6 years in Japan
Exactly 6 years ago, on October 1, 2009, I started my work at the Japan Advanced Institute of Science and Technology (JAIST), arriving the previous day in a place not completely unknown, but with a completely different outlook: I had a position as Associate Professor, and somehow was looking forward to an interesting and challenging time.
6 years later I am still here at the JAIST, but things have changed considerably, and my future is even less clear than 6 years ago. So it is time to reflect a bit about the last years.
The biggest achievement
My biggest achievement in these 6 years is probably that I managed to learn Japanese to a degree that I can teach in Japanese (math, logic, etc), can read Japanese books to a certain degree, and have generally no problem communicating in daily life. Said that, there is still a long way to go. Reading, and much more writing, is still requiring concentration and power, far from the natural flow in my other languages. While talking feels rather natural, the complexity of the written language is a huge hurdle. But this is probably the good, the high point of the 6 years, a great challenge, that keeps my mind busy and working and challenged over long time, with still more to do.
The happiest thing
Many events here in Japan were of great fun and enjoyment for me. The rich culture, paired with a spectacular love for traditional handicraft I haven’t seen anywhere else, is a guarantee for enjoyable and intellectually stimulating activities. But the biggest joy of my time here of course was that I found a lovely, beautiful, and caring wife. Not knowing the challenges of an international marriage, I was caught without preparation, and so we had (and still have) rough times due to the cultural differences, and different expectations. But this is what makes life interesting, and so I am always grateful for this chance. Whatever happens in the future, she will be part of my decisions and the center of my life.
The biggest disappointment
Of course, when you live in a country for some time, you learn to know the highs and lows. As someone interested in politics and social systems, Japan is a pain in the butt in many respects. But the biggest disappointment was in a different area: Working environment. While I love my work and had great surroundings, there is something that always is present in the background: Foreigners here are not considered assets, but embellishment. Meaning that they are the first ones to loose their jobs when times are difficult, meaning that they are not considered as full members. After many years at a university here, and with no outlook on a job after March, I can only say, Japan is a country of “Japanese first”, especially when it comes to jobs. Of course, other countries are not that different, but looking at the average mixture of nationalities at universities in Europe or the US, and comparing them to Japanese universities, a bleak image is arising. I enjoyed my time here, I worked hard and did a lot for my university, but the economically hard times make it necessary to change things, and that means getting rid of foreigners.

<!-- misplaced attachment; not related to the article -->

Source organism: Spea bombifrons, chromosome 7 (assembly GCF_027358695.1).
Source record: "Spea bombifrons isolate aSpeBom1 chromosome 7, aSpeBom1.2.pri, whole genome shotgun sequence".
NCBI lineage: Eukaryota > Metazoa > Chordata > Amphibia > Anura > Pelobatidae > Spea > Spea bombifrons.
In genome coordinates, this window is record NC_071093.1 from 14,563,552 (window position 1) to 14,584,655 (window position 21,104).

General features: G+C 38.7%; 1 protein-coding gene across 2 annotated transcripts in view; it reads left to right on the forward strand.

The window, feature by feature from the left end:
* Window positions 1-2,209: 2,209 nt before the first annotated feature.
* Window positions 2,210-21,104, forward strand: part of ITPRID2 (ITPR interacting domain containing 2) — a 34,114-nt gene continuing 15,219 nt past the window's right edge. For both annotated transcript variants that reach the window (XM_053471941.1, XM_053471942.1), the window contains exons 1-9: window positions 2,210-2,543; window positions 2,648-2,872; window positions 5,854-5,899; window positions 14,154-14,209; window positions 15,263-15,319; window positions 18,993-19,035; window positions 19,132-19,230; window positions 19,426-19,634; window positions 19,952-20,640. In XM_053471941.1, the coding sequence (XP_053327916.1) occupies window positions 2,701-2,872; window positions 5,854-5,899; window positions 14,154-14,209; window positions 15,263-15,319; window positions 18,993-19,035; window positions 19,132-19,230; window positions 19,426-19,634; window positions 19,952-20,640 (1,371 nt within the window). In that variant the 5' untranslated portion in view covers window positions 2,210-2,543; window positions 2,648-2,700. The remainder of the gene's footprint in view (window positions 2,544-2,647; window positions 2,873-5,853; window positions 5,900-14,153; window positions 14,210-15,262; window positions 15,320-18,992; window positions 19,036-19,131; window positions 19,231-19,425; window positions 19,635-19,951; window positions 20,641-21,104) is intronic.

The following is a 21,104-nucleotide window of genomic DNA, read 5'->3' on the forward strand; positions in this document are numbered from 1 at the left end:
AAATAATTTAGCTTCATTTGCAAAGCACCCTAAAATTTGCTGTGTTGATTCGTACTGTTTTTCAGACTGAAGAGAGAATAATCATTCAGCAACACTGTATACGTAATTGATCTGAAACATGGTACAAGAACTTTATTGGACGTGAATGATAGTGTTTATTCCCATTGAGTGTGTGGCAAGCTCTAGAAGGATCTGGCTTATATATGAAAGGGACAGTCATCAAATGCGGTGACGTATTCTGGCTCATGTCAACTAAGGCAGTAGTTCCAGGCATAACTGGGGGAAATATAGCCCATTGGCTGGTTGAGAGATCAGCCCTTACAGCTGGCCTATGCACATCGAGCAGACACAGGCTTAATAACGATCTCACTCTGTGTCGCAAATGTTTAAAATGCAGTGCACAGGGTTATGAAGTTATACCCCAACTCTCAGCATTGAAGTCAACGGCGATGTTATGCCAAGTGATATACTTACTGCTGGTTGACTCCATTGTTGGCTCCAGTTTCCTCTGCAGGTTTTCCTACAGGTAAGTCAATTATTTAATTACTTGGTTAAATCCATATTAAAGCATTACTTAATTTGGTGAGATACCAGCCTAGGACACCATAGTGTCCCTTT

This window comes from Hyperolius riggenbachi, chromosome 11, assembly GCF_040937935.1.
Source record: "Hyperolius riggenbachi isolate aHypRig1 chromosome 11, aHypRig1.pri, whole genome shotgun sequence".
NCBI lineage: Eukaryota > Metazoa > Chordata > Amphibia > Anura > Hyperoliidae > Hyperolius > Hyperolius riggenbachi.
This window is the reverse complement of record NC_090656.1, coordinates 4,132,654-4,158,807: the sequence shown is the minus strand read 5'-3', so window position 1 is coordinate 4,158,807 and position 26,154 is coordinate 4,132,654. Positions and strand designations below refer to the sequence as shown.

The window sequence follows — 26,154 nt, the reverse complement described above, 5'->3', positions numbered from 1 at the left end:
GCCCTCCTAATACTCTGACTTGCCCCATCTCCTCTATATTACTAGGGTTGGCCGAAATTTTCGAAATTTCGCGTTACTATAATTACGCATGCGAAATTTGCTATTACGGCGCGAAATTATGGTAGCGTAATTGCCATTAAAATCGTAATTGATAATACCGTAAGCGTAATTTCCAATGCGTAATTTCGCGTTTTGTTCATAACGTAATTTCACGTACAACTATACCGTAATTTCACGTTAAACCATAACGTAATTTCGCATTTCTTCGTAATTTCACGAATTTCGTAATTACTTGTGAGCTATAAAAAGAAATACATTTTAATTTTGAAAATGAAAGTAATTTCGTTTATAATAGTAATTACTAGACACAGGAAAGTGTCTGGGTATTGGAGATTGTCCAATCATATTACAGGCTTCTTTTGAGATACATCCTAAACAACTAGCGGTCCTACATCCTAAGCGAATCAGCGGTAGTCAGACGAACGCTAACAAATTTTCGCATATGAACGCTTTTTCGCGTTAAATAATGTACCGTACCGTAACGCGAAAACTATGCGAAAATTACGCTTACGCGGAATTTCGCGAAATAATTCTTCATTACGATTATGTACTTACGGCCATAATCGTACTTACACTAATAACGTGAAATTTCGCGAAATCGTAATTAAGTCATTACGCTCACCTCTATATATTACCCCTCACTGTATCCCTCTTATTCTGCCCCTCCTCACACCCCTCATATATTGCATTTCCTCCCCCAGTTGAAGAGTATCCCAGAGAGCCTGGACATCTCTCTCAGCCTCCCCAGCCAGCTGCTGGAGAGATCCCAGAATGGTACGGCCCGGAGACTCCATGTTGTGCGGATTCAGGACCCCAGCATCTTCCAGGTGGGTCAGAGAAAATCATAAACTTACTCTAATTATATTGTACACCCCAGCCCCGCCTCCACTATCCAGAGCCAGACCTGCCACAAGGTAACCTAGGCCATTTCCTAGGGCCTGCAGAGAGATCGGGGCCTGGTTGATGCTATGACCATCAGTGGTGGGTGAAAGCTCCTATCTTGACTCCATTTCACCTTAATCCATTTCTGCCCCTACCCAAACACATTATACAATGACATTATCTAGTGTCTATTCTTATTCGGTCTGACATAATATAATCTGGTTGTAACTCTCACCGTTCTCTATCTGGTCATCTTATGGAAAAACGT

That is the reason why the work environment is the biggest disappointment in these years.
The future is unclear, as it always was. The dire fate of many researchers. Being in my 40ies without a permanent position and a family, I am forced to think hard what my next options are. The hide-and-seek games of Japanese (and other) universities seem to me less and less an option. Sad as it is, after having worked 20+ years in academics, having done some interesting (for me) research and having managed to secure a name in our community, I am not sure where my future is. Continuing on definite contracts does not sound like a great option for me. Several things for the future come to my mind: starting my own business, work as programmer (maybe Google still wants me after I rejected them 2 years ago), work as mountain guide (have done that for some years before going to Japan). All of that is possible, but my loosing the time to research will always be a pain, since I enjoy cracking my brain on some complicated and deep logical problems.
Whatever comes, I will take it as a chance to learn new things. And in one way or another it will work out, I hope.